A New Year’s winter radish salad
For some reason, this post has me thinking about New Year’s. I’m a titch early, I know, but I was early for American Thanksgiving when I posted about Canadian Thanksgiving, so maybe being ahead of schedule is my new thing (in all parts of my life. Yeah, that’s it. Ahem. Please keep these intentions in mind when you get my Christmas card January 15).
I think it got me onto a New Year’s theme when I was thinking about kale. Did it seem like kale was everywhere in 2013? I guess it’s better for everyone’s health than the year of the Krispie Kreme donut was.
Anyway, I was thinking about kale because I grabbed some winter radishes at the market
for my next dangerous food, and I decided to serve them in a kale salad inspired by the recipe of a blogger chef whose hot cookbook I learned about in 2013. Thanks Emma from Dublin for introducing me to her! You should put this cookbook on your Christmas list if you haven’t seen it – accessible but delicious recipes. And I love that she started as a blogger. Role models, you know?
But then I had nothing more to say about New Year’s or radishes. Until I remembered the kid’s story about people struggling to pull a radish from the ground. Which, when Googled, turned out to be Russian folktale about people struggling to pull a turnip from the ground. But help me out here and let’s just say it was a winter radish they were trying to pull.
In case you haven’t been around young kids in a while and are unfamiliar with the story, the end is that it’s only with the help of the tiniest creature that the mission is accomplished. It takes everyone’s help to get the job done.
So in keeping with a New Year’s theme, I’ve decided to retell the winter radish story using personalities who were newsworthy in 2013. And after you read the story, you should make the kale salad to get ahead of any food resolutions you’re going to make New Year’s Eve because it’s super delicious and healthy and it’s good to stay ahead of schedule. And then you’re going to stay out of my spin class if you’re not a regular because it’s really annoying when Jan 1 rolls around and suddenly I can’t get a bike but then it’s open season again in March.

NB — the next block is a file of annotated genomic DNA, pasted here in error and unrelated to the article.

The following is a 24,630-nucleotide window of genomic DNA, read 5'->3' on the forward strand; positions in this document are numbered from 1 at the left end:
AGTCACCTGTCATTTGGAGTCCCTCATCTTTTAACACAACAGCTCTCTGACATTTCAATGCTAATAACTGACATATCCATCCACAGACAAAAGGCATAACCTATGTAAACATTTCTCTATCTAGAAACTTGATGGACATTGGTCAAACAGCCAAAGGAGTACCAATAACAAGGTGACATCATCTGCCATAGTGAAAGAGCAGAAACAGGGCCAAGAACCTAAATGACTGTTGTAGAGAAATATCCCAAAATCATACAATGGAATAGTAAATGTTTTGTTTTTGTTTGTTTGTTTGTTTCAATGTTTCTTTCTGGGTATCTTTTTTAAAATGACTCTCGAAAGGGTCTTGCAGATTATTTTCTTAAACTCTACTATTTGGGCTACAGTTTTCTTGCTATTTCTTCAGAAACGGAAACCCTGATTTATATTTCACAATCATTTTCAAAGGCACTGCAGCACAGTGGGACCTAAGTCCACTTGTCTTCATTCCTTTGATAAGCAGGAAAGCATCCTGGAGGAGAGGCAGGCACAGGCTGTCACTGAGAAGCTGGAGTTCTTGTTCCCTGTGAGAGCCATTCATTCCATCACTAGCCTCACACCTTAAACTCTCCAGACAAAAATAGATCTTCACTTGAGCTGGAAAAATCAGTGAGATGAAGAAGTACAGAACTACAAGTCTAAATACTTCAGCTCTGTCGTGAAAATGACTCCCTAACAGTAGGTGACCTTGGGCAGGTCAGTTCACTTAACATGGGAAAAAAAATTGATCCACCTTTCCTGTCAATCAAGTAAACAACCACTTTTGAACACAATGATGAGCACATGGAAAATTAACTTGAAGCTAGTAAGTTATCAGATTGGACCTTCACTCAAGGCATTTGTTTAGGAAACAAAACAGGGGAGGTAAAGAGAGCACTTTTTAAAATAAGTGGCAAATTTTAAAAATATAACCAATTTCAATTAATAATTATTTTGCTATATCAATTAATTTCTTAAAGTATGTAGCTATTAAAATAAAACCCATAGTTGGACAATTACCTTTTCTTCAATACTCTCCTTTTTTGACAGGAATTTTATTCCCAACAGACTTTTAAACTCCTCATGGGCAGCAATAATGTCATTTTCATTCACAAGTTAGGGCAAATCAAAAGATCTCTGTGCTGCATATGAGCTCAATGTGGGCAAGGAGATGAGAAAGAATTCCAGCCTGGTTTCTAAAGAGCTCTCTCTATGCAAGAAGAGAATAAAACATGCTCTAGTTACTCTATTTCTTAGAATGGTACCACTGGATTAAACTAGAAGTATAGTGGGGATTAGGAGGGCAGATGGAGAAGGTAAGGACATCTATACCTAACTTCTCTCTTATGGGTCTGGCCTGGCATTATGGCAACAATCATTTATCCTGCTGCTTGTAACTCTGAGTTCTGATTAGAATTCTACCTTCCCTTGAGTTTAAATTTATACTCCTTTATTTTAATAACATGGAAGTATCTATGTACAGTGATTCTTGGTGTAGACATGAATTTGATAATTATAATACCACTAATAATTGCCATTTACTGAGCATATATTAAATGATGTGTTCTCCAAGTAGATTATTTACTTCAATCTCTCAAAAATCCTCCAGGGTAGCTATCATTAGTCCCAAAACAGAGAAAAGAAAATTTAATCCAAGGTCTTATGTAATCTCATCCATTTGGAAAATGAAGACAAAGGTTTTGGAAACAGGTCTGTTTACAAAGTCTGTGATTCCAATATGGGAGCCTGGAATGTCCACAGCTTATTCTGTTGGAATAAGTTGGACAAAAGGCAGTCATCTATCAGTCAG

But I digress.
The 2013 winter radish story
One day, there was a big fat winter radish growing in the garden, and Ann needed to pull it up so that she could take lovely photos of it for a delicious kale salad that she was going to put on her award winning blog about dangerous food. But try as she might, she couldn’t get it out of the ground. She silently told herself that she should start going to more spin classes to improve her strength and fitness level.
But luckily, Miley Cyrus came along. At first she tried to swing from the radish and use her giant white tongue to pull it out, but then she reluctantly helped Ann pull, hoping it would become a photo op.
Next, baby North West came crawling by. She was late helping out because she was filling out paperwork to rename herself “Jane,” but after she finished that, she became excited at the prospect of having a normal life as a farmer living out of the spotlight, so she began to tug at Miley.
Prince George crawled onto the scene, sympathizing with North’s wish to become a regular person. He helped out, but he did keep whispering “commoners” under his breath as he struggled.
Soon Nelson Mandela and Pope Francis arrived. Everyone thought they might not help because they had better things to do than hang out with tabloid people, but neither could resist being helpful, so they jumped in immediately.
Edward Snowden strolled through but didn’t help, just texting the Russians to tell them that celebrities were hijacking their folk tale.
And then, finally, Rob Ford arrived. Because it takes absolutely no brains but significant girth to pull out a radish, he was successful, although he swore throughout the process and the babies had to cover their ears. Then he asked “Hey, what’s a radish and can I smoke it?”
The Moral? Don’t be like Rob Ford. Eat your radishes.
Kale salad with winter radish
(I don’t add amounts below because it depends on how many you’re serving for. I like a salad heavy in the “toppings”)
- Kale, washed carefully and chopped, with the central spines sliced out and discarded
- Walnuts or pecans
- Dried cherries or cranberries
- Soft goat or feta cheese
- Honey mustard dressing with ingreds below – home made is easy!
- 3Tbsp olive oil
- 1 1/2 Tbsp white wine vinegar
- 1 Tbsp Dijon mustard
- 1 1/2 tsp honey
Directions: Make your salad, then add the dressing at least 15 minutes before you’re ready to eat it – kale dressing needs to sink in to make the kale more tender.
Results: This is one of my very favourite salads! Helpful hint – nuts, fruit and cheese are always a winning salad combination. Winter radishes taste kind of like the red spring ones, but earthier. Rob Ford might even enjoy this dish. Rating: 4 Yums